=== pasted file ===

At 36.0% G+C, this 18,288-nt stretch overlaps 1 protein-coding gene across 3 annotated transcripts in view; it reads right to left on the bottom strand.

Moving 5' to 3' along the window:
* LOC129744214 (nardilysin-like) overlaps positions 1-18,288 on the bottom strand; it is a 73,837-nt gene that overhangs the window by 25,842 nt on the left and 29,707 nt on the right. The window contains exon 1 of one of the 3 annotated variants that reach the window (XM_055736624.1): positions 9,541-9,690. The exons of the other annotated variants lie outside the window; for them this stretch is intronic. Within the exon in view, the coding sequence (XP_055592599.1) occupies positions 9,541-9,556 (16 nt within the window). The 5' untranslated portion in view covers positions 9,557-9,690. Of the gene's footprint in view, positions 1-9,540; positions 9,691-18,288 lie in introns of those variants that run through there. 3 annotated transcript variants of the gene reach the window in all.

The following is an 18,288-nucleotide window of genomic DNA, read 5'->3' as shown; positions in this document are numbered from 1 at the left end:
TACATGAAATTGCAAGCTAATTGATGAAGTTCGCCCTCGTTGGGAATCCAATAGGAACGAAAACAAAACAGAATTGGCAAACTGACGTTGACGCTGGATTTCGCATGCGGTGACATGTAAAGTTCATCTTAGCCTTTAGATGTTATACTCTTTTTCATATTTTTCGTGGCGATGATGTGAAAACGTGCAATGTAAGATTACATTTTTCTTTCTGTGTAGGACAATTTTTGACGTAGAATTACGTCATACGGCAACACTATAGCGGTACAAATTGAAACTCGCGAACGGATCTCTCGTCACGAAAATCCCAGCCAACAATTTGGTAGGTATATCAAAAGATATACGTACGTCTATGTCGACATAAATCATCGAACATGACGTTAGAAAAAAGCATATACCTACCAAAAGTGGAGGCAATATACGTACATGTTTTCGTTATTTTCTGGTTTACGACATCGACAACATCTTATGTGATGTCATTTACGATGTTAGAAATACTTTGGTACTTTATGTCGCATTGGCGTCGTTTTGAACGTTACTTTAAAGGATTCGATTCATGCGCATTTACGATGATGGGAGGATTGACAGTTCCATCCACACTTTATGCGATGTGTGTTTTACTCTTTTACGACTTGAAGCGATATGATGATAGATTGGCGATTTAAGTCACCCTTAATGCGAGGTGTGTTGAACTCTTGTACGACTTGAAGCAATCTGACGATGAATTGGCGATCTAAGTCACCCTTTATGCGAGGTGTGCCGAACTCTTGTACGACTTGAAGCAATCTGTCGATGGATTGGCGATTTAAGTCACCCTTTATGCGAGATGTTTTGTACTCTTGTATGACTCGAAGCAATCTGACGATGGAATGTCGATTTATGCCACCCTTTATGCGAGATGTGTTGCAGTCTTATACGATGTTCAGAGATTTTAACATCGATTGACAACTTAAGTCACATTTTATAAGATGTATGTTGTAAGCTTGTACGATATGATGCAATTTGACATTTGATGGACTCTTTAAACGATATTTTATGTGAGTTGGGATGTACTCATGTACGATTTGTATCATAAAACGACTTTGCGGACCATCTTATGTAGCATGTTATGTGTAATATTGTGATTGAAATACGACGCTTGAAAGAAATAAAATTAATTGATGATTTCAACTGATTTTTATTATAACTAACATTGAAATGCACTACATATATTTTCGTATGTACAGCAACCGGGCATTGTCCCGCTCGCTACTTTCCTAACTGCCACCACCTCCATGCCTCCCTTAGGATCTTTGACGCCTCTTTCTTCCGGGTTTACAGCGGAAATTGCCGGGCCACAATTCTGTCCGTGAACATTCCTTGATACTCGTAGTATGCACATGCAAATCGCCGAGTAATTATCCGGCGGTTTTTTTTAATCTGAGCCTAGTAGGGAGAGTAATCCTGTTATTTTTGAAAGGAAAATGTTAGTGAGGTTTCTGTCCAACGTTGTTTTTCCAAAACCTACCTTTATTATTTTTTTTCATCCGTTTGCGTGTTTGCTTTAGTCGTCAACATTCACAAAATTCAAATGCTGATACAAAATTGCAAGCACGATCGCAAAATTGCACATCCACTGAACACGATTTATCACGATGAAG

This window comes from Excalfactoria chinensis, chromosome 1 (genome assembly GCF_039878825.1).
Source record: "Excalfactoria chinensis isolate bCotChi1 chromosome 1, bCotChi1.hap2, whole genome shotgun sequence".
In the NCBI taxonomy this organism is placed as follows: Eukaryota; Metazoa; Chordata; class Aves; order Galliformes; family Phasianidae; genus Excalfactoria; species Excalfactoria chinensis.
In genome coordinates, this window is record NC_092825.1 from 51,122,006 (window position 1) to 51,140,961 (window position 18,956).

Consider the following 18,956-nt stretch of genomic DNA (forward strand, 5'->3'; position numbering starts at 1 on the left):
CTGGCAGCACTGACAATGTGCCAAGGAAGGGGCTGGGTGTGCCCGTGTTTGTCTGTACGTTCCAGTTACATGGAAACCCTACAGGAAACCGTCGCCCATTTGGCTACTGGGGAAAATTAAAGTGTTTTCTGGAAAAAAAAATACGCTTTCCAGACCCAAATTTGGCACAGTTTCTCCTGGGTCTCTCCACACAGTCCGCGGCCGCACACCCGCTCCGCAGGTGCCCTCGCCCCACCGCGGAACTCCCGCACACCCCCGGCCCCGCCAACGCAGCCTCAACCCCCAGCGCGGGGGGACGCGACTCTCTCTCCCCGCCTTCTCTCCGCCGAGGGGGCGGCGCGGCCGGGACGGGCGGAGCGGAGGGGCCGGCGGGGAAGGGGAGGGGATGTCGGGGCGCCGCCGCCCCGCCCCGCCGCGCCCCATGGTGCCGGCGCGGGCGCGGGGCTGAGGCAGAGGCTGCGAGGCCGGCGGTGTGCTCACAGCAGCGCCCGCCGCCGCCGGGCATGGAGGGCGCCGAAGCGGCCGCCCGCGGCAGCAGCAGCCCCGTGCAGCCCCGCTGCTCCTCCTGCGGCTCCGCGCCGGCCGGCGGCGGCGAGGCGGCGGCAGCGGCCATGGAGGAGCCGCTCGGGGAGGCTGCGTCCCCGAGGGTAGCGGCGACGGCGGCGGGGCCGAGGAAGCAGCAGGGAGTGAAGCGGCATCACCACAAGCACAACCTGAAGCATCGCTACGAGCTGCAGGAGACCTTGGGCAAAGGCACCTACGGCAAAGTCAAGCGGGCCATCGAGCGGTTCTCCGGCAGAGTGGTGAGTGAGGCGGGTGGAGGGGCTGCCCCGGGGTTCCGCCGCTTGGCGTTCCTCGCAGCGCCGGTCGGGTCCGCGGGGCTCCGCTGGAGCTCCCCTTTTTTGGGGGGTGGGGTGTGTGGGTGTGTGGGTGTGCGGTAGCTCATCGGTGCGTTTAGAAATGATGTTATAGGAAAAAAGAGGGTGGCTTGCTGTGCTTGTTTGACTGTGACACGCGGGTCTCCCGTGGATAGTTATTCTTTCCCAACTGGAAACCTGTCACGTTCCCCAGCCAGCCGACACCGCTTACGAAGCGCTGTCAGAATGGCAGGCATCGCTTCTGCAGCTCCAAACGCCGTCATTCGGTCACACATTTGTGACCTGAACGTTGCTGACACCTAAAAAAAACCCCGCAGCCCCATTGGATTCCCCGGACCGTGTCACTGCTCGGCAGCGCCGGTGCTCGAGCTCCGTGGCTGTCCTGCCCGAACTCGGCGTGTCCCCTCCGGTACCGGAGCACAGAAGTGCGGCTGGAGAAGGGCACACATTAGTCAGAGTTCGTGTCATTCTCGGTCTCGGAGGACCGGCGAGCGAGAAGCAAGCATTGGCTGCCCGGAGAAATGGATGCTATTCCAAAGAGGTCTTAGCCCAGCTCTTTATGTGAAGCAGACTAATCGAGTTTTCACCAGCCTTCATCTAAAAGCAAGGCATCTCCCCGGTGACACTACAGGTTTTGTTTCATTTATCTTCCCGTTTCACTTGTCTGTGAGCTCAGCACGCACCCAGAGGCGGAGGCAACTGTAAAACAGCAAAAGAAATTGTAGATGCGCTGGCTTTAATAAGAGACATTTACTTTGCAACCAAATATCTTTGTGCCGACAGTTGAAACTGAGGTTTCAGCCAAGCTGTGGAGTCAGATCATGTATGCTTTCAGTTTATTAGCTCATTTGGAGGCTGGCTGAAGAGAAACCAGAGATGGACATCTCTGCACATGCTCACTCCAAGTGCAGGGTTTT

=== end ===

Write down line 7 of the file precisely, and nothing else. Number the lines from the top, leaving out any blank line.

Source record: "Excalfactoria chinensis isolate bCotChi1 chromosome 1, bCotChi1.hap2, whole genome shotgun sequence".